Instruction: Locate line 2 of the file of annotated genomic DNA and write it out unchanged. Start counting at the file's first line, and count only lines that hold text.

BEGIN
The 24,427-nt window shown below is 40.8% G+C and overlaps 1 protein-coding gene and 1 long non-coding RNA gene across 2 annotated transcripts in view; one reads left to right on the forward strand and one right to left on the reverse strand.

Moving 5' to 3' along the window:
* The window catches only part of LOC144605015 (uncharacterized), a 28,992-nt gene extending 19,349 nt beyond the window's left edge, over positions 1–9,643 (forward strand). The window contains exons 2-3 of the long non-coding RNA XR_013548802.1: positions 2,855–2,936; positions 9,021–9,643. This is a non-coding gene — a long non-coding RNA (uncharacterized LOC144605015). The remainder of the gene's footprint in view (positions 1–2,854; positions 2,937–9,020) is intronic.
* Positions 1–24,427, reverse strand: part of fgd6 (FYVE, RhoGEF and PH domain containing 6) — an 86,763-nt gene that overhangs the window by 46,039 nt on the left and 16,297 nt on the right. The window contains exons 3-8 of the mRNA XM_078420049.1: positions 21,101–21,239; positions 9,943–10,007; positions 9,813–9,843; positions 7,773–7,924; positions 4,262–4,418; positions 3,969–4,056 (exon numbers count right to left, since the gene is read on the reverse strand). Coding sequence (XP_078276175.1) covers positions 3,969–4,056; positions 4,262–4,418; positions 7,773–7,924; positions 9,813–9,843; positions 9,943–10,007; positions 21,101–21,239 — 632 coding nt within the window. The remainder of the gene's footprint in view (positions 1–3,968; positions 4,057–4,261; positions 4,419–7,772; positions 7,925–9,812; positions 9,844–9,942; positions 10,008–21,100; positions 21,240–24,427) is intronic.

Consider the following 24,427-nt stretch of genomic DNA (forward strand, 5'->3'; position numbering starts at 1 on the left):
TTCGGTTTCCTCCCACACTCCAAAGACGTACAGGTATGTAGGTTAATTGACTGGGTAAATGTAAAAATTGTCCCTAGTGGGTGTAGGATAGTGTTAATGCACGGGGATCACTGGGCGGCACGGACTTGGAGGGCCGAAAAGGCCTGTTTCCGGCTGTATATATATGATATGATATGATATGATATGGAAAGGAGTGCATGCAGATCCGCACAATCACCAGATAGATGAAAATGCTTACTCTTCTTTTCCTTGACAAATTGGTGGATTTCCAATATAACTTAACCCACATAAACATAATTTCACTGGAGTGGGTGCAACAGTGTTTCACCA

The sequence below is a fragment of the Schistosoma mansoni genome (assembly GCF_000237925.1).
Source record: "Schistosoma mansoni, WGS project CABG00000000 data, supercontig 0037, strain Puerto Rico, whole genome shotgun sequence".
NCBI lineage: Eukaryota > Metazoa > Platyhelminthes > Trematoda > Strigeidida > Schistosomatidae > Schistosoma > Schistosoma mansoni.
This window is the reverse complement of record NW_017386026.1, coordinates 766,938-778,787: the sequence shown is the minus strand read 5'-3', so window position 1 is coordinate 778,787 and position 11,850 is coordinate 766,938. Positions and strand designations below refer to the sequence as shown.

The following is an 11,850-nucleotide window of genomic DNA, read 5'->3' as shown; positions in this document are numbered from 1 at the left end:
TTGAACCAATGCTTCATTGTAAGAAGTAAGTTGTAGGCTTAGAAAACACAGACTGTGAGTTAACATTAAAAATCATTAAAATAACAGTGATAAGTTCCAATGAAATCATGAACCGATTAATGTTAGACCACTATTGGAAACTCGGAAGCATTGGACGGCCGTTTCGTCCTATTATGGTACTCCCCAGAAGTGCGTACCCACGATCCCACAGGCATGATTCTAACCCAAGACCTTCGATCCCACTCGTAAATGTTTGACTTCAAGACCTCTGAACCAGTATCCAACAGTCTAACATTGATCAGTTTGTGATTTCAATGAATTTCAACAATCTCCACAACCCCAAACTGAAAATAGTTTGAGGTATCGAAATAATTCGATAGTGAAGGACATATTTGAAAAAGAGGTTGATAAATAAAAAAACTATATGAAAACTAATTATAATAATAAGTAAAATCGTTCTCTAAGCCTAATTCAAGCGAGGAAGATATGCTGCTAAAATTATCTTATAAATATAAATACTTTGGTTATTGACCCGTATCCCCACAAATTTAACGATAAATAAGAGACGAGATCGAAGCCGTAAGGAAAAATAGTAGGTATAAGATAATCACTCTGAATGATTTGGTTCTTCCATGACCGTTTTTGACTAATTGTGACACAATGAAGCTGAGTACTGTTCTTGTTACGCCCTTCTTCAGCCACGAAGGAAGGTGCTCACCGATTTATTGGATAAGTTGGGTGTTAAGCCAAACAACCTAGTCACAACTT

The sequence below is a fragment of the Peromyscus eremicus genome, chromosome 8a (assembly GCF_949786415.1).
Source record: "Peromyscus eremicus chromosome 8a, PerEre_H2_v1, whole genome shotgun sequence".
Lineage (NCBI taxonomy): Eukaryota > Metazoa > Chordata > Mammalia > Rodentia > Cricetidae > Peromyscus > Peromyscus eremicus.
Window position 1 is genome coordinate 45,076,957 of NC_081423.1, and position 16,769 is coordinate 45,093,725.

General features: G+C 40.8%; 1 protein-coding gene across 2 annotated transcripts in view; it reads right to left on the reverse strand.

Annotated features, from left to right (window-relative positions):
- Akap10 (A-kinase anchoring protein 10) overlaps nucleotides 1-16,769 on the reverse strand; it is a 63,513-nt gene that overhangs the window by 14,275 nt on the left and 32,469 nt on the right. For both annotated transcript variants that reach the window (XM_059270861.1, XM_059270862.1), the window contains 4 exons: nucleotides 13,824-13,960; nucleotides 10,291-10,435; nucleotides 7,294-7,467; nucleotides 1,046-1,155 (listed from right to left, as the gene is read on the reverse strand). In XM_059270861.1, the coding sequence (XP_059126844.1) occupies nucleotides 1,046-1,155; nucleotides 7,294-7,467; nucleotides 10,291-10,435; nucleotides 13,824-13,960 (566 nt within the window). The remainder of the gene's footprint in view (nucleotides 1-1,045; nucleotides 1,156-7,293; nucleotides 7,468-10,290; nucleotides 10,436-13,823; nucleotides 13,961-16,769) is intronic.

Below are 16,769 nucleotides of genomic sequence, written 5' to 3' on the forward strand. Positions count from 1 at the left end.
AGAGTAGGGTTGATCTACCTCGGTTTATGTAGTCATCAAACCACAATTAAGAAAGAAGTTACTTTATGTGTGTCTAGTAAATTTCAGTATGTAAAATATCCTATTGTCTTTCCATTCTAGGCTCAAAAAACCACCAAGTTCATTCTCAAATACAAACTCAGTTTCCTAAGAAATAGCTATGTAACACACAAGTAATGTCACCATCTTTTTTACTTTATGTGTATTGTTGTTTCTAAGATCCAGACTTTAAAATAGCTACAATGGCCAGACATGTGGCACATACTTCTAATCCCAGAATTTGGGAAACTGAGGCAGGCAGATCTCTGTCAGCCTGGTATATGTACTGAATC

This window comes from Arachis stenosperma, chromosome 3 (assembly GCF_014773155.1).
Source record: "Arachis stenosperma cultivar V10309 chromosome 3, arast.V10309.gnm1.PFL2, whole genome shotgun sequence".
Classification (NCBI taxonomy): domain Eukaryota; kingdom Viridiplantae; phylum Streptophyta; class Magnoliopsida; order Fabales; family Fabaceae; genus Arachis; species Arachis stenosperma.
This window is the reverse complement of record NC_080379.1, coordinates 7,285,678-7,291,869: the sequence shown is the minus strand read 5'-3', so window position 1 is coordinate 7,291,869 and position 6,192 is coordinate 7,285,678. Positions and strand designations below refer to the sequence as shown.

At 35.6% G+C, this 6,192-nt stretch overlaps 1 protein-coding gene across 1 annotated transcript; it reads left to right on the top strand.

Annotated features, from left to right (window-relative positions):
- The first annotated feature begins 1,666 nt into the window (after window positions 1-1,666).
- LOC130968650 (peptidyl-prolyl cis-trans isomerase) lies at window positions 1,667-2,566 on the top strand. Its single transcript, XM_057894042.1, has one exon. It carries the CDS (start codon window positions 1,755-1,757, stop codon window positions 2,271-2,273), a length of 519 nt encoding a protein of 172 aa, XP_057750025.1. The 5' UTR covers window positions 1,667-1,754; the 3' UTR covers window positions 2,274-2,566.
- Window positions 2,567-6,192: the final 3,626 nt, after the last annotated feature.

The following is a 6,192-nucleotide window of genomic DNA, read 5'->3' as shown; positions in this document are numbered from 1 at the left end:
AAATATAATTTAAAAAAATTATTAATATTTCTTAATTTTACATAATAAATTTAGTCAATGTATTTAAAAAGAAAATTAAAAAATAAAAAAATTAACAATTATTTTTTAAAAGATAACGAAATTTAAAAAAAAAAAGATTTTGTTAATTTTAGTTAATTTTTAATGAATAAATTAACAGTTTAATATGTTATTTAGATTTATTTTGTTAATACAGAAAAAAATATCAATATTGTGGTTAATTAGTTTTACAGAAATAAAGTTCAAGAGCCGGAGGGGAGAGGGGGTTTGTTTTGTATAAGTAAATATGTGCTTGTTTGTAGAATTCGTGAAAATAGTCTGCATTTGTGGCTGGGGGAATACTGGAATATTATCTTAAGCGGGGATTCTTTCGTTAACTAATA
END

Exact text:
Moving 5' to 3' along the window: